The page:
Fruit slices and vegetables, pickles, tomato-based juices or sauces.
    • 16 oz Pint
      Salsas, sauces, relishes and fruit butters.
    • 24 oz Pint & Half
      Asparagus, pickles, sauces, soups, and stews.
    • 32 oz Quart
      Pickles, tomatoes, and whole or halved fruits and vegetables.
    • 64 oz Half Gallon
      Apple and grape juices.

Mouth diameter

  • Regular Mouth mason jars work best with pourable foods such as jams, jellies, salsas, sauces, pie fillings and vegetables.
  • Wide Mouth mason jars work best with whole fruits and vegetables, allowing for easy filling.

Lid type

  • Canning lids with hermetic seals must be used when home canning. The rubber ring along the rims of these lids is responsible for forming an airtight seal during canning, preventing your food from going bad. Canning lids should be used only once as the impression of the mason jar rim on the rubber seal can prevent effective sealing if reused, increasing the risk of food going bad. The rings they come with can be reused.
  • Screw-on lids with strawholes are great to pop over a drink. The rubber strawhole allows you to insert and drink from a straw while preventing the liquid inside from spilling out.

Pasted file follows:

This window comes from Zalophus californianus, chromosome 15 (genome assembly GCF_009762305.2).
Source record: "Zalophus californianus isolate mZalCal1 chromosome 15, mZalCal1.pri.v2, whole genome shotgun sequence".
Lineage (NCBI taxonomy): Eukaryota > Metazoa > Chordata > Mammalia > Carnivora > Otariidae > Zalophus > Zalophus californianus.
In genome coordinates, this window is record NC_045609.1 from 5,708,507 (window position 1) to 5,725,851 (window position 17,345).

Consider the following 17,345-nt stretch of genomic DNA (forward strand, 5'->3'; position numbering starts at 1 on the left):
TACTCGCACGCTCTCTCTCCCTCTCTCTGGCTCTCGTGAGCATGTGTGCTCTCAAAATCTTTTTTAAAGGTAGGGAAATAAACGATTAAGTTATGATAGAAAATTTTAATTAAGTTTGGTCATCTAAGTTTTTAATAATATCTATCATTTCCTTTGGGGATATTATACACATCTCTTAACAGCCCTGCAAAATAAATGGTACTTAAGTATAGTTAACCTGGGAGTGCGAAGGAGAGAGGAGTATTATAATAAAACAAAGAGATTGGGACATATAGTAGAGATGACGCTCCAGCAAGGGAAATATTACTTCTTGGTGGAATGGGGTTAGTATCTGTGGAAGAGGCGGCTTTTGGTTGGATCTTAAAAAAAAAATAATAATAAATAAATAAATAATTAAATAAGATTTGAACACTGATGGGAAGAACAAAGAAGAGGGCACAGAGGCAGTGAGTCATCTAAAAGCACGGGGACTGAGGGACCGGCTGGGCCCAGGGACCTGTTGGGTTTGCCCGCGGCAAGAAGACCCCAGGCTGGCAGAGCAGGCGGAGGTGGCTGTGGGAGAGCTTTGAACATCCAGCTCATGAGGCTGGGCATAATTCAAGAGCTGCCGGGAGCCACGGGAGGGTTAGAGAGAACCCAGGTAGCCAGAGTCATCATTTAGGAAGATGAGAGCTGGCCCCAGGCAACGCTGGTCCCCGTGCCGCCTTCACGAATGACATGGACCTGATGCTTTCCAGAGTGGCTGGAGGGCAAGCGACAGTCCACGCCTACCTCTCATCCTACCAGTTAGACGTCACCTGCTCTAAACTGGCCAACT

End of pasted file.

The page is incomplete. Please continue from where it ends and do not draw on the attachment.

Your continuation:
• Some mason jars come with a handle for easy holding, and are especially useful for drinks. They are sometimes called mason jar mugs.


  • With the manufacturing capabilities of today, mason jars are no longer the boring, transparent glass jars they once were. Tinted glass, quirky text prints, embossed patterns, it is important to get a design that you love as it will be with you for life!

Types of mason jars

mason jar canning

Mason Canning Jars

These jars are made from thermal shock-resistant glass that can withstand an enormous range of temperatures, making them ideal for canning. They come with canning lids and bands that create a hermetic seal when used in home canning. This prevents your preserves from going bad by preventing oxygen from getting into the food.

Our canning jars come from Ball®, who invented the first mason jar and has been the leader in fresh preserving since 1869.

Shop Ball® Mason Canning Jars

Mason Jar Mugs

These fun jars come with a convenient handle and in a plethora of exciting designs that turn any drink into a hip concoction! Mason jar mugs come with a strawhole lid that accomodates a straw while preventing accidental spillage. They are great for storing drinks for later consumption, or just a good evening beer.

Shop Mason Jar Mugs
mason jar canning

Screw-lid Mason Jars

These are general purpose jars designed for simplicity and convenience. Without the extra bulk of a handle, they take up less space on your shelves. The simple screw-on lids make them an excellent container for general storage of dried foods like nuts, grain, and drink powders with great ease of access. They are also frequently used for vintage DIY fairy lights or repurposed into holders.

Shop Screw-lid Mason Jars